Joseph Harris, originally from Prince George’s County, Maryland, is the new CDI coordinator. Harris is a poet and is working towards a PhD in urban education literacy at Michigan State University’s College of Education.
The DePauw: What do you do in the Greencastle community?
Joseph Harris: My wife was here [and] is an associate professor of sociology. Her name is Dr. Goins. So when I first moved up here, I started to look for a community. Coming to a small town, in this type of area can be culturally jarring. So, me and a friend of mine—his name is Russell Harvey—one of the first things that we did, he had the idea to restart the NAACP out here. I’m currently the Vice President of the Greencastle branch of the NAACP. I do some book reviews for a website called Black Nerd problems. This is kind of fun too. This is one of those things where right now you’re seeing more people of color becoming interested in comics and in areas that were traditionally thought of as not Black.
TDP: Why did you accept this position?
JH: I feel like you should find a space where you can engage in meaningful work. I’m sort of interested in intersections between diversity and the lack thereof, and how that can affect a community. And so that same sort of work can be done through this position. I’ve always worked with student groups. I’ve been an advisor for fraternities, I’ve been an advisor for student groups. I’ve worked one on one as a mentor with groups from the students from K through 12 through college. And so I’ve always been interested in how students create community. One of the ways I think we can improve the academic progress of students of color and other traditionally marginalized communities here at DePauw, is by giving them a community and interesting programming by strengthening the groups that they already have here. Before I started working here, I thought I brought something to the community into the DePauw that might have been missing.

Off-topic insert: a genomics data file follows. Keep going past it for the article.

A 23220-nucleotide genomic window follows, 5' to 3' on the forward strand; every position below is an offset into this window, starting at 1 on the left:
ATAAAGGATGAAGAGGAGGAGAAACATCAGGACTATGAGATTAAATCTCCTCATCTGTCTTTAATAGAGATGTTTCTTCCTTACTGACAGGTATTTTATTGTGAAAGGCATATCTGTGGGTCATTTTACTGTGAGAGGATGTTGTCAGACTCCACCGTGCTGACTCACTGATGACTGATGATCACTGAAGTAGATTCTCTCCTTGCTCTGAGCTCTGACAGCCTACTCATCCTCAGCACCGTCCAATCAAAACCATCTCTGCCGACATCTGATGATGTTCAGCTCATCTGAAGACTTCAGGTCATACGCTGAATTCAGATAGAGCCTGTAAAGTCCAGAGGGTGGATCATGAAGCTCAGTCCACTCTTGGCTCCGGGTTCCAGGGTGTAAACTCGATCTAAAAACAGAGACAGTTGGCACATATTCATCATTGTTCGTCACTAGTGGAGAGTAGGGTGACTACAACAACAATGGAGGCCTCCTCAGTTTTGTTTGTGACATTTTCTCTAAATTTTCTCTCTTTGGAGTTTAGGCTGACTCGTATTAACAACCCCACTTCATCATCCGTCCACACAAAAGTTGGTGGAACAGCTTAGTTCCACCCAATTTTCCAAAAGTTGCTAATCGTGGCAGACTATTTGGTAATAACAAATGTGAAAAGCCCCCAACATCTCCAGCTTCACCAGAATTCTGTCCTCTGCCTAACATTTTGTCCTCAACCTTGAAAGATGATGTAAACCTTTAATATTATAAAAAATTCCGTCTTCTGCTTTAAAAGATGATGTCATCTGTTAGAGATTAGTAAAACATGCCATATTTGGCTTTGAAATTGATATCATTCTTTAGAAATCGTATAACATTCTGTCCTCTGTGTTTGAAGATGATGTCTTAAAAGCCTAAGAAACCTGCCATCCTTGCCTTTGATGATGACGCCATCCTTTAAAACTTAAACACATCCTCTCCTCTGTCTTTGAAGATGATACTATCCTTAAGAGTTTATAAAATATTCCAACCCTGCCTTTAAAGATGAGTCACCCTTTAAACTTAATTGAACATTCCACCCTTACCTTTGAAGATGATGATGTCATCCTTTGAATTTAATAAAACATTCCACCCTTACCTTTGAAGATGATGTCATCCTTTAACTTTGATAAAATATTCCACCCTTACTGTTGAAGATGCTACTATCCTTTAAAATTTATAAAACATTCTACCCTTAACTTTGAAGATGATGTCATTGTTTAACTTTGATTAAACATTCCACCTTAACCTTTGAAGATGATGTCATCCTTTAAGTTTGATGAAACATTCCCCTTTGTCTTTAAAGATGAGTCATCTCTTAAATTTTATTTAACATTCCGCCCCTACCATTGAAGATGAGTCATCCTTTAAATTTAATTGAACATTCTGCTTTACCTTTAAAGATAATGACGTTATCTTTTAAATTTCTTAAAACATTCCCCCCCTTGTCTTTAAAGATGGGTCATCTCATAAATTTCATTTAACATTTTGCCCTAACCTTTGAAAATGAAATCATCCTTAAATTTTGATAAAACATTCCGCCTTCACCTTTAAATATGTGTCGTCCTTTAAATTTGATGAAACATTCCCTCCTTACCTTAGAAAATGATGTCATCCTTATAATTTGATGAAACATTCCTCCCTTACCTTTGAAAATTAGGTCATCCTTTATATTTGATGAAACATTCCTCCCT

TDP: How do you hope to assist students?
JH: The first thing I did was I listened, I said, ‘Hey, I want to meet a bunch of students’, I want to meet with my student groups. I wanted to find out what they felt I could do to help. Then I talked to staff and I talked to my boss and I talked to the faculty and I said, ‘What do you think I could do to help?.’ Then I started coming up with different ideas based on what kind of responses I got. One thing I did was, I took some programs that were already in place. And then there’s different programs that I sort of tried to brainstorm and try to figure out, ‘Hey, there’s something that may be missing here,’ are you guys interested in this and then finding appropriate organizations to sort of partner with me on that. I think it’s a combination of trying to see what’s here that I can fit in and I can assist on and what’s here that’s missing that I can bring.
TDP: How did you know you wanted to do this kind of work?
JH: If you are a person who has enjoyed a lot, you also have a responsibility to give back. And a lot of times, issues within the Black community aren’t just issues within the Black community, traditionally, marginalized people are traditionally marginalized for a reason. And if you can find ways to systematically raise the profile of people, all people can benefit from that. I’ve always known that the work I wanted to do would help the voiceless have a voice. I think you have to find your strengths and when I speak, I’m rarely misunderstood. If you know you’re blessed with a big voice, part of your responsibility is to help people who don’t have a big voice. I’ve been blessed to have people who mentored me and trained me and helped educate me in different ways to help to sort of navigate systems. I kind of have a good handle on how to navigate systems. It’s been sort of one of my gifts. And I think I’ve always felt that responsibility to use that gift for the greater good.
TDP: What advice would you give to students?
JH: I think you have to get people to trust you. So my advice to people who are going to give advice is make sure that the people who you’re giving advice to trust you. If people don’t trust you, you could tell them the sky is blue, and they wouldn’t believe you. If people trust you, they’d be willing to run into a forest fire for you. I think the best piece of advice is, be wise enough to know when you’re not wise enough to know something. Be humble and be willing to serve. I think another good piece of advice is be willing to help people where they need help, not where you want to help them.